Static and Dynamic Exertion: A Psychophysical Similarity and Dissimilarity

  • Joseph C. Stevens


At about the same time and apparently quite independently, Borg (see Borg, 1962; Borg & Dahlström, 1959, 1960) and J. C. Stevens and Mack (1959) began studies of how perceived exertion depends on the physical level of performance. Borg and his associates concentrated on dynamic exercise (e.g., cycling), Stevens and his collaborators on static exercise (e.g., handgrip squeezing, curling). Both kinds of exercise turned out to obey the power law of S.S. Stevens (1957, 1975) with very nearly identical exponents (1.6–1.7). This means that perceived exertion always grows as an accelerating function of physical level, so that the closer one approaches maximal exertion the faster the sense of exertion increases — probably helping to protect against straining, and paradoxically enabling greater amounts of work to be done. Perceived exertion also grows over time, given a constant physical level of performance. Here the psychophysical properties of dynamic and static exercise diverge. For example, perceived level of cycling builds up considerably more slowly than does perceived level of handgrip squeezing and, unlike static handgripping, its growth rate depends on the level sustained. These differences show themselves in the slopes of the hyperbolic functions (the so-called Grosse-Lordemann and Müller curves) relating physical level to the duration beyond which the exertion cannot be further sustained.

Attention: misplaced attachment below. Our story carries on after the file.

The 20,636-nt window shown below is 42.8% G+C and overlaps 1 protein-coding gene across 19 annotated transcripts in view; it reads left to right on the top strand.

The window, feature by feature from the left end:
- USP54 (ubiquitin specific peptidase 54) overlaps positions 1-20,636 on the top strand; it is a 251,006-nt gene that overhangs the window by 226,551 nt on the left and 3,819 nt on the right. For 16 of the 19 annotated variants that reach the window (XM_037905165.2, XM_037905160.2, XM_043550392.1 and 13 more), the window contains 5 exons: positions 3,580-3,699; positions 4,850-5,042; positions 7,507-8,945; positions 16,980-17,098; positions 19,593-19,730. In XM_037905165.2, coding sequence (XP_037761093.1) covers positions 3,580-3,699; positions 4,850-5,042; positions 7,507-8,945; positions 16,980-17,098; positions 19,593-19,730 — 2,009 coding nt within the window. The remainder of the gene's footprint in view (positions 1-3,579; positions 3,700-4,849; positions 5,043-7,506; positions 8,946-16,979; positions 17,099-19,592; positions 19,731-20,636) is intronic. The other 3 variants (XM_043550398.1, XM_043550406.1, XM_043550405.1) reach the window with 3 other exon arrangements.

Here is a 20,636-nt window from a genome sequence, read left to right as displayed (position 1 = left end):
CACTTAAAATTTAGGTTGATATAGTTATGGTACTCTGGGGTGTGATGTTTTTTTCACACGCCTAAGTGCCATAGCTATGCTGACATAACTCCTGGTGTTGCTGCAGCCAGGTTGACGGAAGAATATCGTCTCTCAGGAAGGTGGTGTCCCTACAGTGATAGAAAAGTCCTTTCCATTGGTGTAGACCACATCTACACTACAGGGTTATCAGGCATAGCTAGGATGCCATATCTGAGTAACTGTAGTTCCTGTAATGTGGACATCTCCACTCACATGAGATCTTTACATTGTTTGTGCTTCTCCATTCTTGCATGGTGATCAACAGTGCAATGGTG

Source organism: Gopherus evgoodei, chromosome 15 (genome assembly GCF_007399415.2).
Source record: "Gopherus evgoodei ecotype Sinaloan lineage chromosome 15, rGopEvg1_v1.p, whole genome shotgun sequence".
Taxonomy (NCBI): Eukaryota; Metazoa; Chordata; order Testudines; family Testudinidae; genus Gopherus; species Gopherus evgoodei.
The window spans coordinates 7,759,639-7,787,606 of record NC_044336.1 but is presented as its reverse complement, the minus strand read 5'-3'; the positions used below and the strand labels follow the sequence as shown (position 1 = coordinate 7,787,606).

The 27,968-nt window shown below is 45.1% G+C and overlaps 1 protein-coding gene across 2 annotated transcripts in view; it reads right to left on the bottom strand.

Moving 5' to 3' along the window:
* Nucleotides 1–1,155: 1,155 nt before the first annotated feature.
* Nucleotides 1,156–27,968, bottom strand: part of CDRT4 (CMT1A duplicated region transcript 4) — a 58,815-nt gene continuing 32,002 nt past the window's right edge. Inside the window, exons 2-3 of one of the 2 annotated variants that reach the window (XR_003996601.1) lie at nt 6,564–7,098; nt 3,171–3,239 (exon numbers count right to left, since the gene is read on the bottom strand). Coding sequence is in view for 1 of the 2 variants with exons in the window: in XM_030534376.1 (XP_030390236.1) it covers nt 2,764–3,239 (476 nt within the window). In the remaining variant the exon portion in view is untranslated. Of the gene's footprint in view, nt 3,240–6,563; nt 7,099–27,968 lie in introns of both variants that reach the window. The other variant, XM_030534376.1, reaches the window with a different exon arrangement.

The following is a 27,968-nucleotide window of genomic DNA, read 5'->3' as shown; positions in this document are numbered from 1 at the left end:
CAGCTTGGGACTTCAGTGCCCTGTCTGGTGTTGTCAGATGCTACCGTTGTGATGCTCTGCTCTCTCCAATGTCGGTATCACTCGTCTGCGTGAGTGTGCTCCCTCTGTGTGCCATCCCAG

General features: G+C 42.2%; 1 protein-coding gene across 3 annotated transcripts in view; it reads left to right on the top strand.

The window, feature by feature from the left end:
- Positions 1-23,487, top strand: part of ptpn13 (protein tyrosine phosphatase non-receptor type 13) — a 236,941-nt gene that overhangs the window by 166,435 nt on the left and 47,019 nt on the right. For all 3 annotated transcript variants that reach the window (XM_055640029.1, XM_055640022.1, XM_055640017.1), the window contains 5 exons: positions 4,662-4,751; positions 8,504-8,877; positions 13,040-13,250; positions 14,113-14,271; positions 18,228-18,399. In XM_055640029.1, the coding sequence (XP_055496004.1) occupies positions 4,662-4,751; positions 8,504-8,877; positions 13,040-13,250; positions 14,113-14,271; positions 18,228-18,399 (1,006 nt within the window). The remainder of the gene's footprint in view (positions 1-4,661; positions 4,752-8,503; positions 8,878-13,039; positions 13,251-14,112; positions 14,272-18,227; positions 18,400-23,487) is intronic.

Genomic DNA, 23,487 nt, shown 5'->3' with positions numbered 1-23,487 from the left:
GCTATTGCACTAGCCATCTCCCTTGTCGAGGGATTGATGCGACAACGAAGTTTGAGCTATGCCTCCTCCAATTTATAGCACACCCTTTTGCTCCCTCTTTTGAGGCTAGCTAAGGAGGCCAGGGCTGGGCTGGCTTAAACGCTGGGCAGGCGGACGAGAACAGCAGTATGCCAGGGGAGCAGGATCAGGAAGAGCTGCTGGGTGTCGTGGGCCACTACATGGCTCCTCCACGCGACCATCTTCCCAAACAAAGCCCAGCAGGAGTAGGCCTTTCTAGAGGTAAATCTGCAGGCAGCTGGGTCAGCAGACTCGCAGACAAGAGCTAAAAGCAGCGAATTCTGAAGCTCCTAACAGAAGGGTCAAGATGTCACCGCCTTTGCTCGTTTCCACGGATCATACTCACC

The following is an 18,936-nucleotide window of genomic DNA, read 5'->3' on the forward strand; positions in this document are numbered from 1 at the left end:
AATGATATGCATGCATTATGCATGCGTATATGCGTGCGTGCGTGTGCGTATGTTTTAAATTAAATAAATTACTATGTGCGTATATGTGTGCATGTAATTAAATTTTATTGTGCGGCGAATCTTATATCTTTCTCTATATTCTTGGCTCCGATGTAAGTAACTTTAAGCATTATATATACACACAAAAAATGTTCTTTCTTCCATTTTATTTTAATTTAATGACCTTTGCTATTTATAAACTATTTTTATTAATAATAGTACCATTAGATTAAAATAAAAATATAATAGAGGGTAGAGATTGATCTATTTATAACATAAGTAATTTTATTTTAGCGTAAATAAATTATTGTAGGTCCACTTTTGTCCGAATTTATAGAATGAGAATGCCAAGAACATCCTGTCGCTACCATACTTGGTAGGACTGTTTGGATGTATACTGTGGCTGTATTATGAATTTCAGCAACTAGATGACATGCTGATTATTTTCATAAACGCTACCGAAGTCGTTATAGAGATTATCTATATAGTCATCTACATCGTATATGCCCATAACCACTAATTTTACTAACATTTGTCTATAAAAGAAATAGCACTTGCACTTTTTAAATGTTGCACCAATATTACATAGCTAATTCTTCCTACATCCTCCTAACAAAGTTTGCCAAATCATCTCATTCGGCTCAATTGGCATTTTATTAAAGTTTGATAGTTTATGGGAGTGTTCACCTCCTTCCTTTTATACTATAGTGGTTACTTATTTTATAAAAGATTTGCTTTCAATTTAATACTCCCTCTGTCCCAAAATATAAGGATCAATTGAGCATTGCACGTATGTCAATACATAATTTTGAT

Power Function Magnitude Estimation Force Level Physical Level Dynamic Task 
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© Springer-Verlag Berlin Heidelberg 1989

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  • Joseph C. Stevens

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